Health professionals in low- and middle-resource settings have limited access to up-to-date resources for diagnosing and treating illnesses, training medical staff, reviewing newly disseminated guidelines and publications, and preparing data for international disease reporting. A concomitant difficulty in high-resource settings is the need for continuing education and skills up-training in innovative procedures on unfamiliar social media platforms. These challenges can delay both patient care and epidemiological surveillance efforts. To overcome these challenges, health professionals have adapted WeChat Groups to implement timely, low-cost, and high-quality patient care.
Self-regulated learning (SRL) is gaining widespread recognition as a vital competency that is desirable to sustain lifelong learning, especially relevant to health professions education. Contemporary educational practices emphasize this aspect of undergraduate medical education through innovative designs of teaching and learning, such as the flipped classroom and team-based learning. Assessment practices are less commonly deployed to build capacity for SRL. Assessment as learning (AaL) can be a unique way of inculcating SRL by enabling active learning habits. It charges students to create formative assessments, reinforcing student-centered in-depth learning and critical thinking.
Opioid use disorder (OUD) is a major public health concern in the United States. The opioid crisis has taken hundreds of thousands of lives in the past 20 years, and it is predicted to take millions more. With the rising death tolls, it is essential that health care providers are able to use proper tools to treat OUD efficiently and effectively through medication-assisted treatment (MAT), particularly buprenorphine. Despite changes to buprenorphine regulations making it more accessible, clinicians have been slow to use buprenorphine to treat OUD. We believe that training student clinicians in evidence-based MAT and buprenorphine practices will address the training and competence barriers that hinder clinicians from prescribing buprenorphine to treat OUD. Students are in an ideal position to receive and benefit from this training and influence the medical community to better treat OUD.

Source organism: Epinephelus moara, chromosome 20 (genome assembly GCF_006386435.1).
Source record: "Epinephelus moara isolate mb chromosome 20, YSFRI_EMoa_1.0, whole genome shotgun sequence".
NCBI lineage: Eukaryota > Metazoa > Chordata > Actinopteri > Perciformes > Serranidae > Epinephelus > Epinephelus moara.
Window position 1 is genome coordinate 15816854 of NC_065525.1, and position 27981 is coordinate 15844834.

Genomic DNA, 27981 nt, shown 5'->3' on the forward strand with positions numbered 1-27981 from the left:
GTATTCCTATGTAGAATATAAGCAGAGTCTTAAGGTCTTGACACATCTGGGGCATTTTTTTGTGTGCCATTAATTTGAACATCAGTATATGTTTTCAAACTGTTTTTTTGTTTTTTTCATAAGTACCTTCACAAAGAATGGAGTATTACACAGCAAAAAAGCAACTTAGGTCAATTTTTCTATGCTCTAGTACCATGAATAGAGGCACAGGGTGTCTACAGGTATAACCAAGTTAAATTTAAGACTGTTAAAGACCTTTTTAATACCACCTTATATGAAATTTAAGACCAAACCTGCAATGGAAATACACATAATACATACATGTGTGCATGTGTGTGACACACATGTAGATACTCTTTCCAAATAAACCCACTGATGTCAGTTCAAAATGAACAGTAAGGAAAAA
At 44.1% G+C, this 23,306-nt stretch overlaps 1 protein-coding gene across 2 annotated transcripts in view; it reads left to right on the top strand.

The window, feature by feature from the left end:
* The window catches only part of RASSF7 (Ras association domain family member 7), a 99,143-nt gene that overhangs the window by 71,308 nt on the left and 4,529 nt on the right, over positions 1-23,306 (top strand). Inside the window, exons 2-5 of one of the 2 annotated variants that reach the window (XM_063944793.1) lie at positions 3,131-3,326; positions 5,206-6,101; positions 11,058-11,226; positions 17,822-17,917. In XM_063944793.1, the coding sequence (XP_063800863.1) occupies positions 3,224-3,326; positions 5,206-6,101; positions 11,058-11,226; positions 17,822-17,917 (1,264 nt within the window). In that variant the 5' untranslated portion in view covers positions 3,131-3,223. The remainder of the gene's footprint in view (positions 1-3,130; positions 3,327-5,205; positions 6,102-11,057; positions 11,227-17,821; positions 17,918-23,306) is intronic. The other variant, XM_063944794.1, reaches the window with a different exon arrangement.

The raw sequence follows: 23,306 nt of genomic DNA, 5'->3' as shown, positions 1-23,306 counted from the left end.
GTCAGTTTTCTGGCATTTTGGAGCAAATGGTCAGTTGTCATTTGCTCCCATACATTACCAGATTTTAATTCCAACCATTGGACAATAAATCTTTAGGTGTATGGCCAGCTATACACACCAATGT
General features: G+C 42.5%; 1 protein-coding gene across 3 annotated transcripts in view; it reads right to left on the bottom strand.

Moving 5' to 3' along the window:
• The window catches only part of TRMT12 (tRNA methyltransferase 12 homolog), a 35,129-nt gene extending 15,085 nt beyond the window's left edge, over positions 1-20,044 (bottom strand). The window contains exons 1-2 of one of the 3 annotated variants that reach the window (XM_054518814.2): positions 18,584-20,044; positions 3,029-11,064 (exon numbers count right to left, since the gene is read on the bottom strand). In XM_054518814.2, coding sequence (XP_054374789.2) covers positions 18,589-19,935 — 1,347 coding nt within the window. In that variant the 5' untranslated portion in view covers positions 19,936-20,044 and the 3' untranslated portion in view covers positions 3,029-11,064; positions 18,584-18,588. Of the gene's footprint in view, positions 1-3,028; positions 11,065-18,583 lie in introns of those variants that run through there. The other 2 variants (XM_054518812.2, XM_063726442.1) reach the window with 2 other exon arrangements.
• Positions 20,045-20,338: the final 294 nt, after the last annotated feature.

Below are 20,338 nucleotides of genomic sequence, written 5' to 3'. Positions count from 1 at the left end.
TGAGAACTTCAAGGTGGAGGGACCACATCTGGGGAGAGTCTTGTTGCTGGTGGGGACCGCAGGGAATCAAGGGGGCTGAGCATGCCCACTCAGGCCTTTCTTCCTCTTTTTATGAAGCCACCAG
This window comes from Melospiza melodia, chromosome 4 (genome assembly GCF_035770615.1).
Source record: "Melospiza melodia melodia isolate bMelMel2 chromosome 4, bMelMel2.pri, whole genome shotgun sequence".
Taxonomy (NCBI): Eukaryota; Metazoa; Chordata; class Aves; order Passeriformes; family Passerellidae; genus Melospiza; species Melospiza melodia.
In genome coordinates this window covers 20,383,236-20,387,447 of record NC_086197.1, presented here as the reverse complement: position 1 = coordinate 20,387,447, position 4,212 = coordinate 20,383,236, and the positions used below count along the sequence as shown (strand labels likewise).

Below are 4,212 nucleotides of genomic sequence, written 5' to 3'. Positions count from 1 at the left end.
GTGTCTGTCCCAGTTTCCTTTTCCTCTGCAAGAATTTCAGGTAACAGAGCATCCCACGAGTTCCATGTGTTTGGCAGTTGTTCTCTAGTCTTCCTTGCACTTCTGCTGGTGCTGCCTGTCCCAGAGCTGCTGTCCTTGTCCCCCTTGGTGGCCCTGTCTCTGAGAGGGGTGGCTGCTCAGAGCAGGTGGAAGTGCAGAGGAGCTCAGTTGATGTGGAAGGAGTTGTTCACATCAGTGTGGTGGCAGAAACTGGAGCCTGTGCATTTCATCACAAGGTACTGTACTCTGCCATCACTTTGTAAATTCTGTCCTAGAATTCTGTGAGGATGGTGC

Due to the emergence of the COVID-19 pandemic in March 2020, the cancellation of in-person learning activities forced every aspect of medical education and student engagement to pivot to a web-based format, including activities supporting the performance and dissemination of scholarly work. At that time, social media had been used to augment in-person conference learning, but it had not been used as the sole platform for scholarly abstract presentations.
The field of health information management (HIM) focuses on the protection and management of health information from a variety of sources. The American Health Information Management Association (AHIMA) Council for Excellence in Education (CEE) determines the needed skills and competencies for this field. AHIMA’s HIM curricula competencies are divided into several domains among the associate, undergraduate, and graduate levels. Moreover, AHIMA’s career map displays career paths for HIM professionals. What is not known is whether these competencies and the career map align with industry demands.
Anesthesiology education has undergone profound changes over the past century, from a pure clinical apprenticeship to novel comprehensive curricula based on andragogic learning theories. Combined with institutional and regulatory requirements, these new curricula have propagated professionalization of the clinician-educator role. A significant number of clinician-educator anesthesiologists, often with support from department chairs, pursue formal health professions education (HPE) training, yet there are no published data demonstrating the benefits or costs of these degrees to educational leaders.